Understanding RTO and RPO in Backup Strategies

SimpleBackups founder

Laurent Lemaire

Co-founder, SimpleBackups

November 17, 2023

Within the data privacy and security sector, the terms Recovery Time Objective (RTO) and Recovery Point Objective (RPO) get thrown around quite a bit.

In a nutshell, these are objectives each organization sets to ensure the rapid recovery of business processes after a data loss incident such as a cyberattack, user error, virus, hardware malfunction, and other unforeseen events.

But what do these parameters mean exactly? Why should you care about them?

In this article, we’ll look closer at the RTO and the RPO and what they mean for data security and recovery.

Defining RTO and RPO in Backup Strategies

First, let’s take a closer look at what these terms mean.

The Recovery Time Objective (RTO) is how fast you restore a business process after a disaster or an unforseen event.

The Recovery Point Objective (RPO), on the other hand, refers to how much data that can safely be lost during a disaster, expressed in time units. A day’s worth of data, for example, could be one organization’s RPo, while another might strive for two hours.

Differentiating between RTO and RPO

Let’s start by considering what it would mean for an organization to have an RTO of six hours. This would mean that if the organization’s network were infected with a virus, it would need to be back up and running within six hours before you suffer significant losses.

If the organization has an RPO of six hours, on the other hand, that would mean that the business is equipped to handle the loss of six hours’ worth of data.

In other words, these terms refer to different aspects of the recovery loss. The RTO would be how much time it would take to start back up, and the RPO would refer to how much was lost.

Both the RTO and the RPO depend heavily on the size and type of the company and how fast data accumulates.

Assessing your business’ needs for RTO and RPO

It’s crucial to assess your business’ needs for RTO and RPO.

First, it can help you to tailor your backup solution, so that you are allocating all of your resources in the most efficient way possible.

Second, it ensures you have a clear understanding of what your customers can expect from you. During an incident, it’s great to be able to tell your customer the worst-case scenario of how long it’ll take before service is restored.

Here are some questions to ask when assessing your organization’s needs for RPO and RTO:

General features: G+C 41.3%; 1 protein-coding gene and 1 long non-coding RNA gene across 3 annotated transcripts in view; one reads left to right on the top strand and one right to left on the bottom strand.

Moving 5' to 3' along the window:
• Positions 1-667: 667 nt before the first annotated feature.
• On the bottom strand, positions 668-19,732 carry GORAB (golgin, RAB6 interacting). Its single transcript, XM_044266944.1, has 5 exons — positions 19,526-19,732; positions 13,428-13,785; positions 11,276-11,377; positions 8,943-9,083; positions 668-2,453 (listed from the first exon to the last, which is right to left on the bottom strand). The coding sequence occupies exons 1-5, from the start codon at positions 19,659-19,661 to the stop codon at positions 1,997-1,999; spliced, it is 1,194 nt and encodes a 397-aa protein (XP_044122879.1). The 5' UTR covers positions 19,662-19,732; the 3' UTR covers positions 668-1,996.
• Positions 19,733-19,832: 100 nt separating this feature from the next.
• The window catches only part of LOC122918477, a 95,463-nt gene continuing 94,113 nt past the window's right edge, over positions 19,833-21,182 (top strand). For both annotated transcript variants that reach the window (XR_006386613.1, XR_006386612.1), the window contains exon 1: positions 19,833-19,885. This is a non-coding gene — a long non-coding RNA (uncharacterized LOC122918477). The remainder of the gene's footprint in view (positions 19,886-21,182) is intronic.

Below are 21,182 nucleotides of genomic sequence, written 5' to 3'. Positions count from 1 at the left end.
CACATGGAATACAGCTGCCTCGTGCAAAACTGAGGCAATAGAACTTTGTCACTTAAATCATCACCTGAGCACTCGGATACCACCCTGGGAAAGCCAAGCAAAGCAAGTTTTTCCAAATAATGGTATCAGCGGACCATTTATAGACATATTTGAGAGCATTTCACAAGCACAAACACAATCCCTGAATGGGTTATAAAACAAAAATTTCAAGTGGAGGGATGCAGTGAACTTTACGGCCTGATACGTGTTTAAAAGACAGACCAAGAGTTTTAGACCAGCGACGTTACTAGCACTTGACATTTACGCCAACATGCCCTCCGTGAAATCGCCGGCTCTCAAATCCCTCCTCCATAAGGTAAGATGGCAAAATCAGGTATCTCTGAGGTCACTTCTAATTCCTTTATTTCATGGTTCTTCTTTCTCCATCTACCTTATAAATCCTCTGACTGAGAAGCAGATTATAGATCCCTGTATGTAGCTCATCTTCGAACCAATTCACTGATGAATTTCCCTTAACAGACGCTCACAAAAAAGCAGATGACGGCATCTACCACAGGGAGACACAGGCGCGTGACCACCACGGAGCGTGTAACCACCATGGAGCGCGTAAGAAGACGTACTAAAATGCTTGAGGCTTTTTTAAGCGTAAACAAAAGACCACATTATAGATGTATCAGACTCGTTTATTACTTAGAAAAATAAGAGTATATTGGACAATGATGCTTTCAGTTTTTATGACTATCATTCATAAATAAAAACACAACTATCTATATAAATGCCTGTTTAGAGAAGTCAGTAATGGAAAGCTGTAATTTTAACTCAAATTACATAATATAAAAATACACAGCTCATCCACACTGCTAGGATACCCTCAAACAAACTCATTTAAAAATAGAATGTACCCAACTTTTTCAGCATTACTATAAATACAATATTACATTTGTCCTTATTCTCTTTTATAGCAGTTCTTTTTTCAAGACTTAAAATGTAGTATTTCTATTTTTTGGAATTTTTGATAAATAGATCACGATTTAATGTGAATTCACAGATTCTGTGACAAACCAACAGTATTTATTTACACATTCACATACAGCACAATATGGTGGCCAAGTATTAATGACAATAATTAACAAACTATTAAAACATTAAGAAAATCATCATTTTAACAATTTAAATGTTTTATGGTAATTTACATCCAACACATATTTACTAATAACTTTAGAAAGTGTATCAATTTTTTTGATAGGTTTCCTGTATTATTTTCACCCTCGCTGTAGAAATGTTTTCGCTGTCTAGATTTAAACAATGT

💰 Costs – How much does being offline cost your business per hour? How much time can you afford? What will data loss do to your bottom line?

🏅 Compliance – Are there any relevant laws regarding the speed of data recovery? Are there any industry standards that must be considered?

⏱️ Testing – Is it feasible, during both routine and random tests of your data recovery system, to meet your RTO and RPO?

📈 Data Usage – If you settle on a shorter RPO, then your organization will require a lot more data storage as it will be continuously backing itself up. A longer RPO, on the other hand, could cause the loss of large amounts of data. How can you find the middle ground?

Implementing RTO and RPO in Backup Strategies

Step 1 – Conduct a thorough risk assessment

Take a closer look at your organization’s data and business processes.

Start by creating a spreadsheet which lists all of your organizations assets in a single column. In another column, list each potential threat which could arise from a data failure.

It can be difficult to catch all potential threats, so ask yourself the following about each:

  • What would happen in the case of a software or hardware failure?
  • Is this asset susceptible to cyberattacks, viruses, and malware?
  • Is your data and technology be safe from natural disasters?
  • Could a human error or negligence affect this asset?
  • What industry, local, state, and federal standards and regulations are applicable?

Be sure to involve more than just yourself in this process. Members of your IT department, employees who routinely access critical data, and others in senior roles, all may have insights into risks you may not have considered.

Step 2 – Identify critical data and processes

After you’ve developed a strong sense of your data and patterns of usage (and lapses), you must identify and prioritize the most critical data. This is the data that would be backed up first and, following a data loss, restored first.

Understanding your critical data will help you determine what the maximum amount of downtime you could experience without it suffering a blow to your business.

To determine if a piece of data is critical, ask yourself the following:

  • Is it key to your mission? Revisit any mission statements, vision statements, and/or business plans to determine whether the data is required to meet your business objectives.
  • Is it confidential? Imagine a piece of data were made available to the general public. If it could damage the company in any way, then it’s definitely critical.
  • Is it legal? State, federal, and international regulations often protect certain types of data, such as customer information. Mark any sensitive information to prevent a lapse in compliance.
  • Is it used frequently? Some data are necessary for daily business operations, so it’s important to consider your usage patterns.

Step 3 – Articulate RTO, RPO, and data recovery strategy

In this step, take a moment to articulate your needs, paying particular attention to the RTO and RPO. State both objectives as clearly as possible using time units such as hours.

Some organizations choose to store their data on separate systems, so that they can have separate RTOs and RPOs for different types of data and processes.

It might be best to illustrate this with an example.

Let’s consider a deli shop in New York City.

Their data would include the following types: employee data, financial records, inventory, information on vendors and suppliers, training documents, recipes, and website information.